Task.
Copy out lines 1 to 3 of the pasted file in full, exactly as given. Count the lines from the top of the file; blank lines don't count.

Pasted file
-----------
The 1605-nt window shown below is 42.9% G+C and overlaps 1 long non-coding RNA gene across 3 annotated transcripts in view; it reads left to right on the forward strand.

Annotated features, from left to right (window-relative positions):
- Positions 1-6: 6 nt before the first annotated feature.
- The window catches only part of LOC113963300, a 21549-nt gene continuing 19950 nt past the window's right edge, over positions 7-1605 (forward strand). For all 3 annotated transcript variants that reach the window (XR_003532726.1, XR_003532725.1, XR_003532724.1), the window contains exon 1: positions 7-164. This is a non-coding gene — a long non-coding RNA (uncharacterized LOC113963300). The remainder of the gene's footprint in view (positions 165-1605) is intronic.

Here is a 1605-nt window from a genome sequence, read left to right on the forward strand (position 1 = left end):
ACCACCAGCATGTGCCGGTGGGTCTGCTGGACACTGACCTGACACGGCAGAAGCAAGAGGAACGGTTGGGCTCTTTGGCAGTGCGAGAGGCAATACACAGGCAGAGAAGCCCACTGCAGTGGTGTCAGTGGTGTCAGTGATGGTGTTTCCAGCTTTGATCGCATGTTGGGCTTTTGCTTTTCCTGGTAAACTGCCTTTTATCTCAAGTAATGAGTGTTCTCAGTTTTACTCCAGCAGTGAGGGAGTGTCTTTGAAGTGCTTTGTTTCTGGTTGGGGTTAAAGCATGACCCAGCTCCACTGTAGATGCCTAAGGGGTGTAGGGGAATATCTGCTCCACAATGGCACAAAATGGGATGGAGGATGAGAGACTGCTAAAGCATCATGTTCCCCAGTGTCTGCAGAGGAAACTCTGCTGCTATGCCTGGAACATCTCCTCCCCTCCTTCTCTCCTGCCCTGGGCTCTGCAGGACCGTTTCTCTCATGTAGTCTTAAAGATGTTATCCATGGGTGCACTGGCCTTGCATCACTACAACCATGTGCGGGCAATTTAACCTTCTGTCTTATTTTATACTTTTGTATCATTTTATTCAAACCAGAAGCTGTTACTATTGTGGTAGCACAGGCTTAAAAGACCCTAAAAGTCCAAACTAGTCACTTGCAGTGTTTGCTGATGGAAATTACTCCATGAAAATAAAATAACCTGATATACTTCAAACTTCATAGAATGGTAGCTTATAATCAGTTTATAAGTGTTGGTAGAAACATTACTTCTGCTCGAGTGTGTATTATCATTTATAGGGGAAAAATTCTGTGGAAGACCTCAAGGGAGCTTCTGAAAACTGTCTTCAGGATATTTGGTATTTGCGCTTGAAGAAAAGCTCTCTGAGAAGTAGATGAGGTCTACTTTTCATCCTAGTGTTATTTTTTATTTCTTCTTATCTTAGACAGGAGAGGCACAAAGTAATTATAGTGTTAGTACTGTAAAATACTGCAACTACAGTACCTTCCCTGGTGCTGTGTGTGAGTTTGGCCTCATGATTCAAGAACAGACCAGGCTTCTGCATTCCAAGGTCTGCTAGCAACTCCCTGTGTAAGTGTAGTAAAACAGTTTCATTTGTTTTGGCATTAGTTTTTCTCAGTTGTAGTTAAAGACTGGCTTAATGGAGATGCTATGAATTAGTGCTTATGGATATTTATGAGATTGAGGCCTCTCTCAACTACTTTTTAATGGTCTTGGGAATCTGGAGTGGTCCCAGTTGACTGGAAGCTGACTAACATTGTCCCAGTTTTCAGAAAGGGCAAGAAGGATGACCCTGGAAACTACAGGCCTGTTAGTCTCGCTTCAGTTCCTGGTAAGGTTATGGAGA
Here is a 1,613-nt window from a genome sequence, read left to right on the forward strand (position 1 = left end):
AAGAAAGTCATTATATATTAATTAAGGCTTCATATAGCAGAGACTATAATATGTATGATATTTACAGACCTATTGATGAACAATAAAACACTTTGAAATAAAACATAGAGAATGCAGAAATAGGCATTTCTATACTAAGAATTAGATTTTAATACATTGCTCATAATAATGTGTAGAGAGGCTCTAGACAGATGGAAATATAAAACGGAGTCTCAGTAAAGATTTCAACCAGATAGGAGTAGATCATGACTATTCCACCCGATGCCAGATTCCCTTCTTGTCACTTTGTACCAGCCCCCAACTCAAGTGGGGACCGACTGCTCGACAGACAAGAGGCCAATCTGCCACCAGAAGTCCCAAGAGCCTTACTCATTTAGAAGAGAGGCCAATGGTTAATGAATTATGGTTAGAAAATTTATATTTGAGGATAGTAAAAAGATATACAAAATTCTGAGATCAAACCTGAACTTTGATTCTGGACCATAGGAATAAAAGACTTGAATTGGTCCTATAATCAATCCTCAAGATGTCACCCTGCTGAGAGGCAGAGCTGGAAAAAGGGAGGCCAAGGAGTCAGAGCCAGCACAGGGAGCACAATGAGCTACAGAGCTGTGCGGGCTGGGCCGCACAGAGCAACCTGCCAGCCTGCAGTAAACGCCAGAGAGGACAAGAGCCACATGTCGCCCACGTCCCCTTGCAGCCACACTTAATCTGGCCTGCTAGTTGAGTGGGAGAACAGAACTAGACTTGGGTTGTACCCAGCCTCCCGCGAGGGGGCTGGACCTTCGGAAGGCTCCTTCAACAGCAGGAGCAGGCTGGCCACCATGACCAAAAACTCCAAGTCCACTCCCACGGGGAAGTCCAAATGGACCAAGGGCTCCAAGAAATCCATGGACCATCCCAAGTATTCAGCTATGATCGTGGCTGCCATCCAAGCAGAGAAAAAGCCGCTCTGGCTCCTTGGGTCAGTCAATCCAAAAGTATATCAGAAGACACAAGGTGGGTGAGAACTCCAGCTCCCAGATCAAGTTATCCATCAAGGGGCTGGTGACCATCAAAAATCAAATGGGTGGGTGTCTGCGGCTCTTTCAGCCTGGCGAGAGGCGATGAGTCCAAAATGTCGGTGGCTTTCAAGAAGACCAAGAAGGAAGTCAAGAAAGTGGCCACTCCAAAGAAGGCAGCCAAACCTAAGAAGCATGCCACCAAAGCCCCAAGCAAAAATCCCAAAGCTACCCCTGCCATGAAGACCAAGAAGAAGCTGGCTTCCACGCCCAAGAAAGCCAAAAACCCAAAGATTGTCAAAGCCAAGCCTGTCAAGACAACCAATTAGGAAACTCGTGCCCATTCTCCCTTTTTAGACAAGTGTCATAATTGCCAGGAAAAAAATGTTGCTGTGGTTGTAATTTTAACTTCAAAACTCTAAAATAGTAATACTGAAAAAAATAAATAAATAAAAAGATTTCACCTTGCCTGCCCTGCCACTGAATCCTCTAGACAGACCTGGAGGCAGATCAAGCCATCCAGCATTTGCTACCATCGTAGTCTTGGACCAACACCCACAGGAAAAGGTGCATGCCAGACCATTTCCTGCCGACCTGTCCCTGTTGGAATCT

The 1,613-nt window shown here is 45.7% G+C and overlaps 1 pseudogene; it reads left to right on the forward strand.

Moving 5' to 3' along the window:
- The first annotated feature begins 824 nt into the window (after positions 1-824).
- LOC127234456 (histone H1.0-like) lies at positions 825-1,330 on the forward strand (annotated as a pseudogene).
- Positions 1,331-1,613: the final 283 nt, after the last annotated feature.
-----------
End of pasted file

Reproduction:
The 1605-nt window shown below is 42.9% G+C and overlaps 1 long non-coding RNA gene across 3 annotated transcripts in view; it reads left to right on the forward strand.

Annotated features, from left to right (window-relative positions):
- Positions 1-6: 6 nt before the first annotated feature.